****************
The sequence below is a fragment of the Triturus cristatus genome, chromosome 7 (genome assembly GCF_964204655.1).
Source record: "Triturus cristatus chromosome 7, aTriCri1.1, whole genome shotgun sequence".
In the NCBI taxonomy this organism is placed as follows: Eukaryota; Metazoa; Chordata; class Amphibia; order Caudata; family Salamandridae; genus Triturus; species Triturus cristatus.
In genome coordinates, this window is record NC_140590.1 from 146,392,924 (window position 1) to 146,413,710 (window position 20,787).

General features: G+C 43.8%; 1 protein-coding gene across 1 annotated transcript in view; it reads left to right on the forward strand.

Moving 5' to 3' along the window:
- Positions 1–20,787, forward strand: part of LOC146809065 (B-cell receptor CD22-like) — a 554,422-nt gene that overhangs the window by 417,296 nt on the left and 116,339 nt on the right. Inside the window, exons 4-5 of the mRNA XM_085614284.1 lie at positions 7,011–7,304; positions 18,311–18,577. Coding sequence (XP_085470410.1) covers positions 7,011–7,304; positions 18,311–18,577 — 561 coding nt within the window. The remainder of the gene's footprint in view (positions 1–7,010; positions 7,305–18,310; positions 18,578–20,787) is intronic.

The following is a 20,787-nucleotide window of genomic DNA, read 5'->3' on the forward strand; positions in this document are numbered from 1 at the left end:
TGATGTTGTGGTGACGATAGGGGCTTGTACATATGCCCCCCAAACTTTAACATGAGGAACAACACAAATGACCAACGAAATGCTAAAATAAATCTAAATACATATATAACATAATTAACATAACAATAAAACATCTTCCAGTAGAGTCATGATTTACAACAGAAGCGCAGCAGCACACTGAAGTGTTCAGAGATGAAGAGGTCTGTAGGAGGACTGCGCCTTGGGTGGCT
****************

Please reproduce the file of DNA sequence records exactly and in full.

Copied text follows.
The sequence below is a fragment of the Triturus cristatus genome, chromosome 7 (genome assembly GCF_964204655.1).
Source record: "Triturus cristatus chromosome 7, aTriCri1.1, whole genome shotgun sequence".
In the NCBI taxonomy this organism is placed as follows: Eukaryota; Metazoa; Chordata; class Amphibia; order Caudata; family Salamandridae; genus Triturus; species Triturus cristatus.
In genome coordinates, this window is record NC_140590.1 from 146,392,924 (window position 1) to 146,413,710 (window position 20,787).

General features: G+C 43.8%; 1 protein-coding gene across 1 annotated transcript in view; it reads left to right on the forward strand.

Moving 5' to 3' along the window:
- Positions 1–20,787, forward strand: part of LOC146809065 (B-cell receptor CD22-like) — a 554,422-nt gene that overhangs the window by 417,296 nt on the left and 116,339 nt on the right. Inside the window, exons 4-5 of the mRNA XM_085614284.1 lie at positions 7,011–7,304; positions 18,311–18,577. Coding sequence (XP_085470410.1) covers positions 7,011–7,304; positions 18,311–18,577 — 561 coding nt within the window. The remainder of the gene's footprint in view (positions 1–7,010; positions 7,305–18,310; positions 18,578–20,787) is intronic.

The following is a 20,787-nucleotide window of genomic DNA, read 5'->3' on the forward strand; positions in this document are numbered from 1 at the left end:
TGATGTTGTGGTGACGATAGGGGCTTGTACATATGCCCCCCAAACTTTAACATGAGGAACAACACAAATGACCAACGAAATGCTAAAATAAATCTAAATACATATATAACATAATTAACATAACAATAAAACATCTTCCAGTAGAGTCATGATTTACAACAGAAGCGCAGCAGCACACTGAAGTGTTCAGAGATGAAGAGGTCTGTAGGAGGACTGCGCCTTGGGTGGCT